Lucy has a favorite, frequent library patron named Ian Drake. Ian is an obviously effeminate boy from a restrictive, fundamental Christian family. His mother approaches Lucy for help in finding appropriate literature for Ian; books with “the breath of God.” When he is alone in the library, 10 year-old Ian actively defies his mother’s wishes and chooses other books. Lucy embarks upon a righteous, first amendment, campaign and assists Ian to the extent of checking out his books in her own name. She becomes concerned and personally outraged when she learns that Ian has been enrolled in ‘anti-gay’ classes with a radically fundamental preacher. Lucy’s involvement with Ian escalates when Ian runs away from home and takes up residence in the library.


From the description this is a book that should have delighted me. I’m something of an expert in children’s literature and this book is full of references to some of the best. (The “If you give a librarian a closet” spoof on the Laura Numeroff books was very well done). I happen to agree emphatically with the liberal gay rights viewpoint of the narrator. Having a liberal viewpoint gives me the parental rights to raise my own children from that perspective. It gives me the right to vote my beliefs and express them as I choose to other adults. It does not give me the right to interfere with someone else’s children on ethical or religious issues. As to agreeing to transport the child across multiple state borders to find a fictional grandmother….. this scenario is never remotely believable. The road trip portion of this book goes on and on interminably while going absolutely no where. Ian has a fun diversion from his real life, while Lucy digs herself deeper and deeper into a hole. In the end, there is an unlikely rescue/resolution, and Lucy seems to have gained nothing in self-knowledge or growth.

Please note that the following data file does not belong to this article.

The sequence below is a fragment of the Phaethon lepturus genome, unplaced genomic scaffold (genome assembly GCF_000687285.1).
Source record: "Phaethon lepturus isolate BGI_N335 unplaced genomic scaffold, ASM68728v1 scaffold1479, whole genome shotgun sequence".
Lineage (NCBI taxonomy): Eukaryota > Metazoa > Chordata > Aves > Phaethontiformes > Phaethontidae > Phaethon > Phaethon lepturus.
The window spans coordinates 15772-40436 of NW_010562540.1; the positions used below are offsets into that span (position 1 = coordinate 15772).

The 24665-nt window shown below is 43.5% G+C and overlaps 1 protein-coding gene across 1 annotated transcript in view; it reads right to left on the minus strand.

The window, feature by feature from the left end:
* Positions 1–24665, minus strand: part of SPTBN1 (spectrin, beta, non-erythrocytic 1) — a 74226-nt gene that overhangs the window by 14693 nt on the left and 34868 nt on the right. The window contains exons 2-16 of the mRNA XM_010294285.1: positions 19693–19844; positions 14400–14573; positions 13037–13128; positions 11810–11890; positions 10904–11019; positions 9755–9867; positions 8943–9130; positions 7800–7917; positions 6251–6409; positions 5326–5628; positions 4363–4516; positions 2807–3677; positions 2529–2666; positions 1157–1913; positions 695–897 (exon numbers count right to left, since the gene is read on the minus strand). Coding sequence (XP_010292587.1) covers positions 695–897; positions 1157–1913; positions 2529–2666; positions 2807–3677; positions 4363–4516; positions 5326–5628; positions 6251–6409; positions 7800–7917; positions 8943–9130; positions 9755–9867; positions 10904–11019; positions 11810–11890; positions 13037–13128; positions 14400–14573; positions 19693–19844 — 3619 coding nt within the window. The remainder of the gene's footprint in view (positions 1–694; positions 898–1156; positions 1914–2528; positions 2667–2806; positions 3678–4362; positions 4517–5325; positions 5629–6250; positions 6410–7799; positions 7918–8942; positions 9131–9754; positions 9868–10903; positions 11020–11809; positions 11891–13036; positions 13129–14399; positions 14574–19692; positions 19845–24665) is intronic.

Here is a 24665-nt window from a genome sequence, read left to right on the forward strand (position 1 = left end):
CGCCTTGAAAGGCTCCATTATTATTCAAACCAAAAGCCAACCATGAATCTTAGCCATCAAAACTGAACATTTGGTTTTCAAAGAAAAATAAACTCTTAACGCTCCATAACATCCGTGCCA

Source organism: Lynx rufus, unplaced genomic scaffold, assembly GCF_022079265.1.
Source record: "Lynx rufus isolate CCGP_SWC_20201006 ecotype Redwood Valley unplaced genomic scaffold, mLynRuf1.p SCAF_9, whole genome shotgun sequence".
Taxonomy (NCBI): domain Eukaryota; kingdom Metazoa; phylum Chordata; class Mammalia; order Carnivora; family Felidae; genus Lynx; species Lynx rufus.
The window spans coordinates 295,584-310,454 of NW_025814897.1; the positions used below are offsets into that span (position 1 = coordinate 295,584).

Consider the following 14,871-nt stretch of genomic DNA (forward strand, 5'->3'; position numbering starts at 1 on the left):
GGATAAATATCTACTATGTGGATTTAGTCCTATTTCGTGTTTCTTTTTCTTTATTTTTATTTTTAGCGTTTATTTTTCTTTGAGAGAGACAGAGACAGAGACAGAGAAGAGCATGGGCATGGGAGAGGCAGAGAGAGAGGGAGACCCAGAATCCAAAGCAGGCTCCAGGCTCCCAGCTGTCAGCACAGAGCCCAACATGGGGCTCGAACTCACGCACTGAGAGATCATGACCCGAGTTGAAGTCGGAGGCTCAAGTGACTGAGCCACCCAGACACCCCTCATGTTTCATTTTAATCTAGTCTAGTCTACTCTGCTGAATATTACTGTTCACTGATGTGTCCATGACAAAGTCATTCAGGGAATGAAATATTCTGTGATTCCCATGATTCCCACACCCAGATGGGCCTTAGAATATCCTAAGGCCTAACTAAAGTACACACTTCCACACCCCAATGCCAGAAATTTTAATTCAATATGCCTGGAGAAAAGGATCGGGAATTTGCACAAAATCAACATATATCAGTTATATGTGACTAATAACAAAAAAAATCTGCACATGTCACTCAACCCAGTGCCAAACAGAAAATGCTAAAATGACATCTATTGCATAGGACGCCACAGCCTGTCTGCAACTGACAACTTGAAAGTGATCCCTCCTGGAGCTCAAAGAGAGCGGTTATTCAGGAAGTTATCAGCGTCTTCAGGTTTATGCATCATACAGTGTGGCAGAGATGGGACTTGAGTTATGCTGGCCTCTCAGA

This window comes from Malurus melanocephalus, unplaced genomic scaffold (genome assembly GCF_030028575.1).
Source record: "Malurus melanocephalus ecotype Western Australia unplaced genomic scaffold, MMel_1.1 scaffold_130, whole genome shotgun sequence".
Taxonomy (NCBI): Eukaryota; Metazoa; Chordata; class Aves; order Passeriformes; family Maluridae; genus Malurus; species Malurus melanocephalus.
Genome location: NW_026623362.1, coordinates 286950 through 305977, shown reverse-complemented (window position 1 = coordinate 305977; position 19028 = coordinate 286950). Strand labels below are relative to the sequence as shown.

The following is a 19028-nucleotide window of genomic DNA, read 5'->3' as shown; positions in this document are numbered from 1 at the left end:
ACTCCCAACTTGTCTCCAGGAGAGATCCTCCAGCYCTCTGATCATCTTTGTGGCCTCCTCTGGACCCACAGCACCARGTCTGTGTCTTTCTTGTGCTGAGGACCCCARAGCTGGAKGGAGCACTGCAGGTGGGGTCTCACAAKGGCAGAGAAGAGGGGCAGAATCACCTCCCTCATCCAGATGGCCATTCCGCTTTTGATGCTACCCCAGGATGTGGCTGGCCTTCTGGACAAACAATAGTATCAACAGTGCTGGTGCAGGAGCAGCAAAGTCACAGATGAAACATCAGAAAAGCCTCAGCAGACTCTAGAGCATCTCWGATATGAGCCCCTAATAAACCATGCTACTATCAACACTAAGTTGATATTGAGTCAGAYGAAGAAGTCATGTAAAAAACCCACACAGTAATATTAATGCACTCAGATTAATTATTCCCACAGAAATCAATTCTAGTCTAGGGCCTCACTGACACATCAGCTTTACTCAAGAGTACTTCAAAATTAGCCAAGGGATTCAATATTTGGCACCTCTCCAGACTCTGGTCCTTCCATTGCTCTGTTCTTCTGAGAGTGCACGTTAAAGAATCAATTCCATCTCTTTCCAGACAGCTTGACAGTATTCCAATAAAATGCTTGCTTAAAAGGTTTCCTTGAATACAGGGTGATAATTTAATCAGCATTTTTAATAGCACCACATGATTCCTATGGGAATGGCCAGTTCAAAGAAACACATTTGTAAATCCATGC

The main character’s lack of growth leads me to the biggest problem with this book. The story is just a platform for the propaganda. And even though this is a viewpoint that I support, propaganda does not make good reading. As a springboard for discussion the book has a lot of potential. Makkai has approached issues that are worth serious thought and debate. She has unfortunately created a character, Lucy Hull, who is immaturely incapable of either.

( )
  msjudy | May 30, 2016 |
I wanted to like this more than I did. I think I needed to be able to suspend disbelief just a bit more than I was able to. ( )